17 April 2012 Secretary-General Ban Ki-moon today called on the global community to act quickly to address what he described as a “cascading crisis” sweeping the Sahel region of West Africa, where 15 million people have been affected by the drought and conflict-related crisis in the area.
“I call upon the world to respond. Simply put, we must do more – and do it quickly,” Mr. Ban said in an address to the Luxembourg Parliament. “Across the region, we see growing conflict and unrest, more people being displaced, rising food and fuel prices and severe drought.
“The statistics are sobering: 15 million people are directly affected. More than 200,000 children died of malnutrition last year – and another one million are threatened right now,” he added.
According to the UN Office for the Coordination of Humanitarian Affairs (OCHA), the food and nutrition crisis facing countries in West Africa’s drought-prone Sahel region has continued to deteriorate at an alarming rate this year, despite commendable early response efforts by governments and international aid agencies. The worsening food shortages and malnutrition have been compounded by conflict and insecurity.
In his remarks to the Parliament, the UN chief said events in Libya have made an already difficult security and humanitarian situation even worse.
“Many thousands returned home to the Sahel. Some were migrant workers, but others are armed fighters, criminal elements, bringing with them large quantities of light and heavy weapons and ammunition,” he noted, adding that in Mali, the Tuareg rebellion in the north has uprooted at least 200,000 people.
While neighbouring countries are assisting refugees who escape across borders, those who are internally displaced receive little help, he stated, adding that humanitarian agencies cannot access many parts of the region.
“A multifaceted crisis demands a multifaceted response,” stated Mr. Ban, who noted at the same time that international response plans across the region are less than 40 per cent funded. “And the crisis has yet to peak.”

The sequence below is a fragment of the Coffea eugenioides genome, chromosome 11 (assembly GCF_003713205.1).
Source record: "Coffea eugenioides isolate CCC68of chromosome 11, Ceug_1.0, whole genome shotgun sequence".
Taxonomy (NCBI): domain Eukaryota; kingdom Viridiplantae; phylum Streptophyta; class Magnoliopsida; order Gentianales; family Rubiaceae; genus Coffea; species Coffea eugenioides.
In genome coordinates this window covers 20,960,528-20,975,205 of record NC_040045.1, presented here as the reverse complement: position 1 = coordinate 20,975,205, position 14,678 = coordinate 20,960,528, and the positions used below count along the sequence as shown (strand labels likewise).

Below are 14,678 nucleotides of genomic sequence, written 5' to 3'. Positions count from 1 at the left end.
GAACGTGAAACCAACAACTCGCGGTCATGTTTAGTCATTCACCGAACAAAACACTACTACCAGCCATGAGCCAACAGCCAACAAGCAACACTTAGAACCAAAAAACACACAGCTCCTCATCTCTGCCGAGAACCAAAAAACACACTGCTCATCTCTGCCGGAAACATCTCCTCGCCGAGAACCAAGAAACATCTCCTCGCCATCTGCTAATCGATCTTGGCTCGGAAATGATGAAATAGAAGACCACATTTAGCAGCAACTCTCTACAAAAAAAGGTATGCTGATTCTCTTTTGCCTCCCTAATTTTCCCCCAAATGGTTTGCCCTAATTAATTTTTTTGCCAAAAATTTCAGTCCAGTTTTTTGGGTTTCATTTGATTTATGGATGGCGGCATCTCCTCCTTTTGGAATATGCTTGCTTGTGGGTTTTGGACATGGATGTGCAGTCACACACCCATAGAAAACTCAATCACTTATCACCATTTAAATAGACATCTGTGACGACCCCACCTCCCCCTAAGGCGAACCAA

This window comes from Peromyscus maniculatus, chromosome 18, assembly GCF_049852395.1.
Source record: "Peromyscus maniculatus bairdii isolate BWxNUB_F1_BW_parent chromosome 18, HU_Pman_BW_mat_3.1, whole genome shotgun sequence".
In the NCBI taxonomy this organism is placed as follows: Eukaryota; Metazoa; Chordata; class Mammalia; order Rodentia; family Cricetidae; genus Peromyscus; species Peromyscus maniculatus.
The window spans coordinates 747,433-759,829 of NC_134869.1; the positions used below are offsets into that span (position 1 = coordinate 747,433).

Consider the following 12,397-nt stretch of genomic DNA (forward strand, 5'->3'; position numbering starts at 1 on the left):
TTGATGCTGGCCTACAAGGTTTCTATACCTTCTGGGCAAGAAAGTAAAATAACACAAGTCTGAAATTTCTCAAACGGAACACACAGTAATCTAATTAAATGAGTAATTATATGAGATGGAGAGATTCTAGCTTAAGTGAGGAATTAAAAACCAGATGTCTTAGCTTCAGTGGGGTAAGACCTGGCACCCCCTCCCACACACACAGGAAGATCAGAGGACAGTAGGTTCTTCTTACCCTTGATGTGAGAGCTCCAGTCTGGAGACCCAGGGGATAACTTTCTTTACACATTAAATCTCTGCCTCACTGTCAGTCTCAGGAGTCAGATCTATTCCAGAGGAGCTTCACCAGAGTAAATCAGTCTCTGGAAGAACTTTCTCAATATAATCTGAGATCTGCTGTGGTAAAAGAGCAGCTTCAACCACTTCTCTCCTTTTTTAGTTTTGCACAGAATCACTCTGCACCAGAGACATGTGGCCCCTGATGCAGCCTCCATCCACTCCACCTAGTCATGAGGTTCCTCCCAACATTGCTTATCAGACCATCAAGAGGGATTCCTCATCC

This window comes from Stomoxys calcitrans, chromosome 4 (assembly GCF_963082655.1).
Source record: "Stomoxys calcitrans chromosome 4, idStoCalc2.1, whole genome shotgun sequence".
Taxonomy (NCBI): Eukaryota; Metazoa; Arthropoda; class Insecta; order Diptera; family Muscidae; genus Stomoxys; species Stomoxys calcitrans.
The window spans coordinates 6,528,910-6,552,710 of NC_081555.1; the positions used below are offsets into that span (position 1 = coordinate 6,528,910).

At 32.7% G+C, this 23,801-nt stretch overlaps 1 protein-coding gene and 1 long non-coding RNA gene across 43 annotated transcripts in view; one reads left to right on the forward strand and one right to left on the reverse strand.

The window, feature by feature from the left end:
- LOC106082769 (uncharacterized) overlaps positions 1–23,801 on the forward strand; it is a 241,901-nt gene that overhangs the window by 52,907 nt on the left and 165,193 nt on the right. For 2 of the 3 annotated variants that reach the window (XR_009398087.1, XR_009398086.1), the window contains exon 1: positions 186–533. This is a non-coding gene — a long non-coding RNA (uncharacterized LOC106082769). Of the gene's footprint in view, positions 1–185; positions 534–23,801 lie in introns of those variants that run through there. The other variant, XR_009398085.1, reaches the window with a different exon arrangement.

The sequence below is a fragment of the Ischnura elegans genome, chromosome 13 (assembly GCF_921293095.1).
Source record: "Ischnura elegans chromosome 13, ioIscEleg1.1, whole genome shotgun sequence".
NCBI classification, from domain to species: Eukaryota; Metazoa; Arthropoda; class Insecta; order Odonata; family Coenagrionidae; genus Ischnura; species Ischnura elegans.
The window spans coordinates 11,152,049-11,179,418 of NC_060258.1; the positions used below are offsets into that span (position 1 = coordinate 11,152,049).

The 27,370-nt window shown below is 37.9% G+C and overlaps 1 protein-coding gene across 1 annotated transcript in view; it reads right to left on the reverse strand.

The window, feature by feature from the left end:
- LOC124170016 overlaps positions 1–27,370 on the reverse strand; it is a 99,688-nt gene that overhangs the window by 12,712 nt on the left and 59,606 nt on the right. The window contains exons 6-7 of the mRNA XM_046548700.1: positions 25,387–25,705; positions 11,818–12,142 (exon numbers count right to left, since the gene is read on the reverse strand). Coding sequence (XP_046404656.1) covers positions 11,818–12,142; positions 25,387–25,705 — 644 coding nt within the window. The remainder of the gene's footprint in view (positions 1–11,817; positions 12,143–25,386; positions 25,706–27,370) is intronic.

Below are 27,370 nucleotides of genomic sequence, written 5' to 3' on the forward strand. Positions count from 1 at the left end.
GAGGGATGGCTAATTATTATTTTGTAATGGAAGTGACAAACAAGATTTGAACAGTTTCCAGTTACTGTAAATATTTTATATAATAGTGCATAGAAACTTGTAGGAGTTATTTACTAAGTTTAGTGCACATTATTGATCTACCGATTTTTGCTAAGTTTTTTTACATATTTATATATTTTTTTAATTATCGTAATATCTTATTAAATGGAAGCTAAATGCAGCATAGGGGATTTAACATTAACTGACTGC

UN agencies and partners last December appealed for $724 million to fund the humanitarian response to the crisis in the Sahel. Mr. Ban said that by acting decisively and with practical vision now, it will be possible to head off future crises.
“Across the board, we need to think differently. If the cascading crisis in the Sahel demonstrates anything, it is the need to dig deeper, to get at the root causes of conflict,” he said.
Mr. Ban’s visit to Luxembourg, the third leg of European trip that also took him to Switzerland and Belgium, is the first visit by a UN Secretary-General to the country since 1989. Earlier in the day, he had an audience with Grand Duke Henri of Luxembourg and met senior political figures, including Prime Minister Jean-Claude Junker and Foreign Minister Jean Asselborn.
The Secretary-General expressed his deep appreciation for the excellent cooperation between the UN and Luxembourg, according to information provided by Mr. Ban’s spokesperson on the discussions, which also touched on issues such as Syria, Mali, Guinea-Bissau, the Middle East peace process and Sudan-South Sudan tensions.
Speaking to reporters after these meetings, Mr. Ban noted that the overall cessation of violence in Syria has been “generally observed,” adding that the country’s leadership should exercise maximum restraint so that the cessation can hold.
Mr. Ban is scheduled to submit a formal proposal to the Security Council by tomorrow for a UN supervision mission for Syria, where more than 9,000 civilians have been killed since the uprising began last year. The Council last weekend authorized the deployment of up to 30 observers as part of an advance team tasked with monitoring the cessation of violence.
“It is the Syrian Government’s responsibility to guarantee freedom of access and freedom of movement within the country for these observers,” said the Secretary-General. “They should be allowed to freely move to any places where they will be able to observe the cessation of violence.”
Also today, Mr. Ban addressed the University of Luxembourg, telling students that they can make a difference, and that they personally can contribute to the UN’s work for peace and to the world’s development and human rights.
“This United Nations is your United Nations. And this is your moment,” he stated, adding that youth around the world are shaping events as never before. “All of us can mobilize for change. With our cameras and our sense of justice, we can be human rights monitors. With our access to information and our ability to put it online, we can hold authorities to account. With our social networks, we can push for progress.”
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